Let’s imagine the following situation – I’m listening to a 10 word English sentence with 3 words I hadn’t heard before whereas you only understand 3 words out of 10 (it doesn’t really matter whether those are words you don’t know or you just find it hard to make out the speaker’s accent – one way or another, you just don’t UNDERSTAND them!).
To me, this very sentence would sound the following way:
To me, this *** sentence *** sound the following ***
For you it would be a totally different story:
*** me, this *** *** *** sound *** *** ***
Now tell me, my friend, can you see someone being on a fast learning curve when listening to something they DON’T UNDERSTAND?
I think it’s a total bullshit, and whoever tells you to listen to English which is spoken very fast and is also heavily accented, simply doesn’t understand what he or she is talking about!
Can You Actually LEARN By Listening To Fast English?
There are ways around this problem.
It’s not mission impossible to learn English by listening to something you totally don’t understand.
You have to make sure though, to constantly ASK PEOPLE TO EXPLAIN to you what was being said OR in case of watching some video content use subtitles.
Basically you have to make sure you get some audio or visual clues about the content you’re listening to, and you’d better be explained ALMOST EVERY SINGLE WORD you didn’t understand! It’s no use to you if you only understand 30% of what’s being said – all that English content is simply going to wash over your ears and you’ll only become frustrated and anxious as a result.
Is It Possible In Real Life Situations?
It is to a certain degree, but there’s only so many questions you can ask during a live conversation – you can’t constantly interrupt your native English speaking conversation partner to ask to explain every second word, and it would not really serve the purpose of teaching you new things because you’ll be forgetting all those new words almost instantly.
IT’S NOT POSSIBLE TO LEARN LOTS OF NEW ENGLISH CONTENT AT ONCE (and no – your brain isn’t a sponge)!
And you can introduce only so many new words and phrases into your vocabulary without becoming anxious and overwhelmed!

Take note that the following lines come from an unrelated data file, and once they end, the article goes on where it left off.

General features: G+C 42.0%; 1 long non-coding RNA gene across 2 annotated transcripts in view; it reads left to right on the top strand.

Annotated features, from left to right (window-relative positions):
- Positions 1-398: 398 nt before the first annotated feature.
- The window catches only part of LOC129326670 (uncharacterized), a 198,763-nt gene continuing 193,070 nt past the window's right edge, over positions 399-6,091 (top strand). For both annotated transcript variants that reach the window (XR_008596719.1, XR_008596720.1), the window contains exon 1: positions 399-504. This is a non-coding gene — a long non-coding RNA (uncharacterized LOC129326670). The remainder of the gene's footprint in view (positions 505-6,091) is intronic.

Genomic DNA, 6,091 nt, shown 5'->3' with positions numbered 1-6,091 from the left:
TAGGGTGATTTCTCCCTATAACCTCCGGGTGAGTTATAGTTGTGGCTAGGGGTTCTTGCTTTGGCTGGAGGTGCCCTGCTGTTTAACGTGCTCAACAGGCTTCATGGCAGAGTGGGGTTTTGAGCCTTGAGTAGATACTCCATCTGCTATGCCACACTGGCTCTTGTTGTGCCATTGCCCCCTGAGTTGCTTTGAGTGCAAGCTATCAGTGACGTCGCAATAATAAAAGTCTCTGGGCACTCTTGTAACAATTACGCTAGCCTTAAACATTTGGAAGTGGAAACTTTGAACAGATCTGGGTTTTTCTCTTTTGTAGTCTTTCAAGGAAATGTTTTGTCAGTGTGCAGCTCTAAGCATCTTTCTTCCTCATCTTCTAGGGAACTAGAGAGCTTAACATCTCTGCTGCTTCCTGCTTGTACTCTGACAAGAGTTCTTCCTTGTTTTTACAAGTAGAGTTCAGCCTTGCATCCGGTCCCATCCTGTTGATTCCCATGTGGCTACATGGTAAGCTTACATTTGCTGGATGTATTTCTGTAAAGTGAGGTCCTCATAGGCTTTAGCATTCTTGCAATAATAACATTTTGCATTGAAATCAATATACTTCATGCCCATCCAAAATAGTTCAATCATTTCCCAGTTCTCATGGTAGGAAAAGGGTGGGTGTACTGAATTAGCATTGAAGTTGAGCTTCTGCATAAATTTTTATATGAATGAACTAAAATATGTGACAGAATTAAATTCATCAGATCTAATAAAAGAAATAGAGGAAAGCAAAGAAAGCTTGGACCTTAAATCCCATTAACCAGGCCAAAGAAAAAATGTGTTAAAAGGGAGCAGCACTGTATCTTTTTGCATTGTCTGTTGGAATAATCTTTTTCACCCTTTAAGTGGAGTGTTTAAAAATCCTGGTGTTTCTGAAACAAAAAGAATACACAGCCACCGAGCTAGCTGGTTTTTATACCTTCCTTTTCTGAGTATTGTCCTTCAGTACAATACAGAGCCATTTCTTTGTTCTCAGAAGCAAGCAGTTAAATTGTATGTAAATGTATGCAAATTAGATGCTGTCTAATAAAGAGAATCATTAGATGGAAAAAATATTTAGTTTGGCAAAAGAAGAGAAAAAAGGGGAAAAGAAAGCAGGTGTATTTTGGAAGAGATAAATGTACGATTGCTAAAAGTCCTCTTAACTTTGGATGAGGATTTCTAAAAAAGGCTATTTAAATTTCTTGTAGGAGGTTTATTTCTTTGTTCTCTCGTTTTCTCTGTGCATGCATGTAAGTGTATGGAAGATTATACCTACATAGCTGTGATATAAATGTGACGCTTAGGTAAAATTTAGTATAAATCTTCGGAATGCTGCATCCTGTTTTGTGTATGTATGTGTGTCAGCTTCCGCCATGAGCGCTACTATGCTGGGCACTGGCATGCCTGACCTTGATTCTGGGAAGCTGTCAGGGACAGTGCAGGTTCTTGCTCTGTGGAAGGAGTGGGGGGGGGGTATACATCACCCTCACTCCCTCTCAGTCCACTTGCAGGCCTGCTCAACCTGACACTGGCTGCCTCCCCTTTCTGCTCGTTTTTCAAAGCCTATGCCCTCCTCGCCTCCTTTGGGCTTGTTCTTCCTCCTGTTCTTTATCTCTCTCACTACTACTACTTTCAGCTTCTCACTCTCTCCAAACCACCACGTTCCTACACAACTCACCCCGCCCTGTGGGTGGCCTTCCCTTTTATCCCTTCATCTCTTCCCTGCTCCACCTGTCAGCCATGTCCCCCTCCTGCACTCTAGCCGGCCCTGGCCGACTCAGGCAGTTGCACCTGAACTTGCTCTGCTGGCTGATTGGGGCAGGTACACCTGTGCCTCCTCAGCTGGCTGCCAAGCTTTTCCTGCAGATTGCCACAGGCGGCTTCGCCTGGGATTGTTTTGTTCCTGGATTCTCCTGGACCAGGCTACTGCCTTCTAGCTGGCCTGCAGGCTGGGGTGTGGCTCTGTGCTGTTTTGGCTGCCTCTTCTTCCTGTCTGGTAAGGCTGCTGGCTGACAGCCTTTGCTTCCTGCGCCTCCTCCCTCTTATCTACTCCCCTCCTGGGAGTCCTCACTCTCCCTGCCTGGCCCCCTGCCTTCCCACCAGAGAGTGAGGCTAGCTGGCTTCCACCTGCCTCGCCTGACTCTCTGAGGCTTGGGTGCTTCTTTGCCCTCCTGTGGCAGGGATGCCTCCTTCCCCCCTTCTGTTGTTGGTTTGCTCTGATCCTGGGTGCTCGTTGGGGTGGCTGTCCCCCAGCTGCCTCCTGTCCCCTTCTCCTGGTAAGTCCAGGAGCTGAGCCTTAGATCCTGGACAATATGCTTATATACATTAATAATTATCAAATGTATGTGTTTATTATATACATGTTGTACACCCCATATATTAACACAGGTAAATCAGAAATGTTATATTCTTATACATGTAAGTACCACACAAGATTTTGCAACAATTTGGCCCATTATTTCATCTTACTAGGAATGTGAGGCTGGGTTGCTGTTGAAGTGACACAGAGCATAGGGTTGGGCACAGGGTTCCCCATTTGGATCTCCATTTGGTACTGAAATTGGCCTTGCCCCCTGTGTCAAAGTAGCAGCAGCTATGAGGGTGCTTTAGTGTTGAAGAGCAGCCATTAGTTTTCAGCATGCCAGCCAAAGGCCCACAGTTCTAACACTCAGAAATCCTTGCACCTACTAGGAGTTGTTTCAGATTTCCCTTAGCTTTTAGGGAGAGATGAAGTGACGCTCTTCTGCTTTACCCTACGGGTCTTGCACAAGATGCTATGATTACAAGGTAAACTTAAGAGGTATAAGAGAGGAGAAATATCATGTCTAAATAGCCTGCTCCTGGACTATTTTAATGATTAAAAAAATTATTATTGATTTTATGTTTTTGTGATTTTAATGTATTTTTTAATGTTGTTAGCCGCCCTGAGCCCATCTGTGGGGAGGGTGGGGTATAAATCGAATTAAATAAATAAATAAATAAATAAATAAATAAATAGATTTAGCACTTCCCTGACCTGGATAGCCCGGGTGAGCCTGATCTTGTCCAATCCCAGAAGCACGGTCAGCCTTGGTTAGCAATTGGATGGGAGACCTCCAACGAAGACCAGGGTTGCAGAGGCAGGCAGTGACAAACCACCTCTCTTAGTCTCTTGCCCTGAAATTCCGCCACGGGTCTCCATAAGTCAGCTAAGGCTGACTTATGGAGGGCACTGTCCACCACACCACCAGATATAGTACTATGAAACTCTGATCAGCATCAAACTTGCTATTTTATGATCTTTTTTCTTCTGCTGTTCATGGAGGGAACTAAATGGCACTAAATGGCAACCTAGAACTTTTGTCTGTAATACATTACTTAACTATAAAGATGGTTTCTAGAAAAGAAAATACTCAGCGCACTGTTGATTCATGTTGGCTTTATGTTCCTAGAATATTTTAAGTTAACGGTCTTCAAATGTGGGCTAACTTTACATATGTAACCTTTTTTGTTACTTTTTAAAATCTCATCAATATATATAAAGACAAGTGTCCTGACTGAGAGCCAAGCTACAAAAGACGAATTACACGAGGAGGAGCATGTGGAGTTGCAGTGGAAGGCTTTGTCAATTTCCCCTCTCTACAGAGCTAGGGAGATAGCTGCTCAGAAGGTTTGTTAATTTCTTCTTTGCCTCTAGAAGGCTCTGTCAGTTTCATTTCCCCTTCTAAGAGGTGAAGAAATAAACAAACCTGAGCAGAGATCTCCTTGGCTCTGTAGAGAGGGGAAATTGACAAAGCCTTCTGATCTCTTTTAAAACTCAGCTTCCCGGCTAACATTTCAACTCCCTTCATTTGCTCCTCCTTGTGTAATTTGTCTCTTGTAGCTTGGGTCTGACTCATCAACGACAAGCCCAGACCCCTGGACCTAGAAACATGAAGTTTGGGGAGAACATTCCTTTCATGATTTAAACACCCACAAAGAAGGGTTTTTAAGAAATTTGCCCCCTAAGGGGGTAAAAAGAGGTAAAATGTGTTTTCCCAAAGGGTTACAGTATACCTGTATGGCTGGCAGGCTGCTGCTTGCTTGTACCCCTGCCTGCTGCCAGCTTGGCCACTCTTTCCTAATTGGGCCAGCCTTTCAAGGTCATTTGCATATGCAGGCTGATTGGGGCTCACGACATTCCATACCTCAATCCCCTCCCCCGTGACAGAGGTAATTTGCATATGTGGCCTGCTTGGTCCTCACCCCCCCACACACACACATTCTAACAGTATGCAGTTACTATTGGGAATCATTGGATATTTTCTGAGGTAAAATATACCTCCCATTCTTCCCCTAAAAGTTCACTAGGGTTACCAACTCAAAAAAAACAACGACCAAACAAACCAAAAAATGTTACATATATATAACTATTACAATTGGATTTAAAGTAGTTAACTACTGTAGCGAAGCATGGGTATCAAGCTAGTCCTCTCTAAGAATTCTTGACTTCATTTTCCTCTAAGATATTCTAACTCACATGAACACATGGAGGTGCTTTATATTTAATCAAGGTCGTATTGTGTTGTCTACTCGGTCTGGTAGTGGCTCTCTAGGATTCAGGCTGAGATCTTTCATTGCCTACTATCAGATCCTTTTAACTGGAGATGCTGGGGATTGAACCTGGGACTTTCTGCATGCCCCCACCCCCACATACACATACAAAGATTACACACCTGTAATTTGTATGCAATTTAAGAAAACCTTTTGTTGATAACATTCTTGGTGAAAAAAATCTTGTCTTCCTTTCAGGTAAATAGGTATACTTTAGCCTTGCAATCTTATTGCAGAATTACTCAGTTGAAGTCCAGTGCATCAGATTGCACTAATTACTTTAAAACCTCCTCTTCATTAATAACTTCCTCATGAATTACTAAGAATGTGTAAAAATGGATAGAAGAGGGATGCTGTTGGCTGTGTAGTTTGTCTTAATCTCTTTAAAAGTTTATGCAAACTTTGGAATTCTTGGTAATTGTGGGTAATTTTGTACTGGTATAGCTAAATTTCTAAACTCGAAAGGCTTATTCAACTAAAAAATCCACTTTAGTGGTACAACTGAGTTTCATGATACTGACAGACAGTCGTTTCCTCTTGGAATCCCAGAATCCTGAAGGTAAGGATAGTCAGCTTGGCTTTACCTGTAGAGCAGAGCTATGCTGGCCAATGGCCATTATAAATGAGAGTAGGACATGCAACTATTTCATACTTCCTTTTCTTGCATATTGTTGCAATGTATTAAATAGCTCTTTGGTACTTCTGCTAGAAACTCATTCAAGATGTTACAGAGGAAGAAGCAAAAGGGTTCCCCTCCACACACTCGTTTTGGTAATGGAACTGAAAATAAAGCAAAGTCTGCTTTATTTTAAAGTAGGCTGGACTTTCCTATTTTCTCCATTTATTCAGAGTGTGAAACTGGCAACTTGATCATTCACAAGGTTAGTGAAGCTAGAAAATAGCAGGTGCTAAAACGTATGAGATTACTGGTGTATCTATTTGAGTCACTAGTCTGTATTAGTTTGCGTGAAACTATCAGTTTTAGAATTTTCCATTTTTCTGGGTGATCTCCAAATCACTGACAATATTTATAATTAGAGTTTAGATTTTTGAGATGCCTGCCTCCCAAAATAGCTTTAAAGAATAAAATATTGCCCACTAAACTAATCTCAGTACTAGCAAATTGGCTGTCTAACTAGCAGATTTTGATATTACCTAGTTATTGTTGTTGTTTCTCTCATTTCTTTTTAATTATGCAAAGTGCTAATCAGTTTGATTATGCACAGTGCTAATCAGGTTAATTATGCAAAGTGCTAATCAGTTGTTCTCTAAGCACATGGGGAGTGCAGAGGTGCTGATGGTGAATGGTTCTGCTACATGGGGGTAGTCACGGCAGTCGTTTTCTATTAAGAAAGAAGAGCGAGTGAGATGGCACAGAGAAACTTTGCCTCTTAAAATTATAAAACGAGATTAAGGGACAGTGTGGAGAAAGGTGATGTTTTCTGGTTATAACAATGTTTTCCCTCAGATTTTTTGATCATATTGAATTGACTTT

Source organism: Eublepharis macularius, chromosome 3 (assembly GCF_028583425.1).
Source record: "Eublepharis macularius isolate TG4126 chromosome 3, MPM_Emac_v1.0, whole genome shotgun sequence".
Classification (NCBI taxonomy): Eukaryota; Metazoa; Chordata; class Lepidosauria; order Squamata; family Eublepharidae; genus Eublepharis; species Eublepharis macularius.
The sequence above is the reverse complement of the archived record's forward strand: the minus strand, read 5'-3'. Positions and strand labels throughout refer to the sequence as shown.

You have to acquire new English vocabulary and phraseology at a pace that’s realistic and workable.
There’s no point in:
- Watching films or online videos in English you find hard to follow;
- Trying to speak with natives you barely understand;
- Reading complicated literature hoping it will improve your English.
More often than not, all such practices will make you feel even worse; you’ll start thinking your English is really bad and your confidence levels will plummet.
Instead try the following:
- Expose yourself to easy-to-understand English content you can ENJOY and learn from at the same time!
Keyword – ENJOY!
It’s simple as that, my friend – if you believe you can learn English effectively by doing things you HATE, you’ll figure it out sooner or later for yourself it’s just not possible.
You have to ENJOY life through English, that’s the only efficient way to fluency, and I would love to tell my then supervisor that the reason my work colleagues learned to speak in English ISN’T because they were exposed to his fast speech all day long.
They learned to speak because they were spending a lot of time with other foreigners like me who could explain them things in a SLOW and easy-to-understand way ❗
P.S. Would you like to find out why I’m highlighting some of the text in red? Read this article and you’ll learn why it’s so important to learn idiomatic expressions and how it will help you to improve your spoken English!
P.S.S. Are you serious about your spoken English improvement? Check out my English Harmony System HERE!